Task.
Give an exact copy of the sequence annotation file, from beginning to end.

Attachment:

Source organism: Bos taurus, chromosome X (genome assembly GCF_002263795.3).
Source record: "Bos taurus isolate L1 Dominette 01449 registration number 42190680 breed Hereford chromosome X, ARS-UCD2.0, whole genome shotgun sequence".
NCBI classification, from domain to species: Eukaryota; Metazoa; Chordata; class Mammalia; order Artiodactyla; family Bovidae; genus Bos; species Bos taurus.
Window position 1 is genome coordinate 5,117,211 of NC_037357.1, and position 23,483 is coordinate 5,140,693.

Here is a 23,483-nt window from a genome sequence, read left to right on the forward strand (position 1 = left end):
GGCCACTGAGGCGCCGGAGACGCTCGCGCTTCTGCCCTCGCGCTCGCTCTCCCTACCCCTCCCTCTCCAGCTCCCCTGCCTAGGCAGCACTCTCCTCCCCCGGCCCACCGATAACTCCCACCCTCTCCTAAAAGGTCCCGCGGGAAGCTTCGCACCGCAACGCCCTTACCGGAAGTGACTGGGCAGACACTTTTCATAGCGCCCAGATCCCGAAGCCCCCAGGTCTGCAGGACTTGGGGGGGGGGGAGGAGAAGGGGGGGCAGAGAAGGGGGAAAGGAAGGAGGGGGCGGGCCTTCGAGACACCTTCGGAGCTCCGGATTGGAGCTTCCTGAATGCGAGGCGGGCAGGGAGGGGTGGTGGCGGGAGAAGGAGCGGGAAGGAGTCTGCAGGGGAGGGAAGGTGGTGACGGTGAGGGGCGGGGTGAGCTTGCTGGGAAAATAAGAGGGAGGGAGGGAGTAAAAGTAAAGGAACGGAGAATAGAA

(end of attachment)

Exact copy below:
Source organism: Bos taurus, chromosome X (genome assembly GCF_002263795.3).
Source record: "Bos taurus isolate L1 Dominette 01449 registration number 42190680 breed Hereford chromosome X, ARS-UCD2.0, whole genome shotgun sequence".
NCBI classification, from domain to species: Eukaryota; Metazoa; Chordata; class Mammalia; order Artiodactyla; family Bovidae; genus Bos; species Bos taurus.
Window position 1 is genome coordinate 5,117,211 of NC_037357.1, and position 23,483 is coordinate 5,140,693.

Here is a 23,483-nt window from a genome sequence, read left to right on the forward strand (position 1 = left end):
GGCCACTGAGGCGCCGGAGACGCTCGCGCTTCTGCCCTCGCGCTCGCTCTCCCTACCCCTCCCTCTCCAGCTCCCCTGCCTAGGCAGCACTCTCCTCCCCCGGCCCACCGATAACTCCCACCCTCTCCTAAAAGGTCCCGCGGGAAGCTTCGCACCGCAACGCCCTTACCGGAAGTGACTGGGCAGACACTTTTCATAGCGCCCAGATCCCGAAGCCCCCAGGTCTGCAGGACTTGGGGGGGGGGGAGGAGAAGGGGGGGCAGAGAAGGGGGAAAGGAAGGAGGGGGCGGGCCTTCGAGACACCTTCGGAGCTCCGGATTGGAGCTTCCTGAATGCGAGGCGGGCAGGGAGGGGTGGTGGCGGGAGAAGGAGCGGGAAGGAGTCTGCAGGGGAGGGAAGGTGGTGACGGTGAGGGGCGGGGTGAGCTTGCTGGGAAAATAAGAGGGAGGGAGGGAGTAAAAGTAAAGGAACGGAGAATAGAA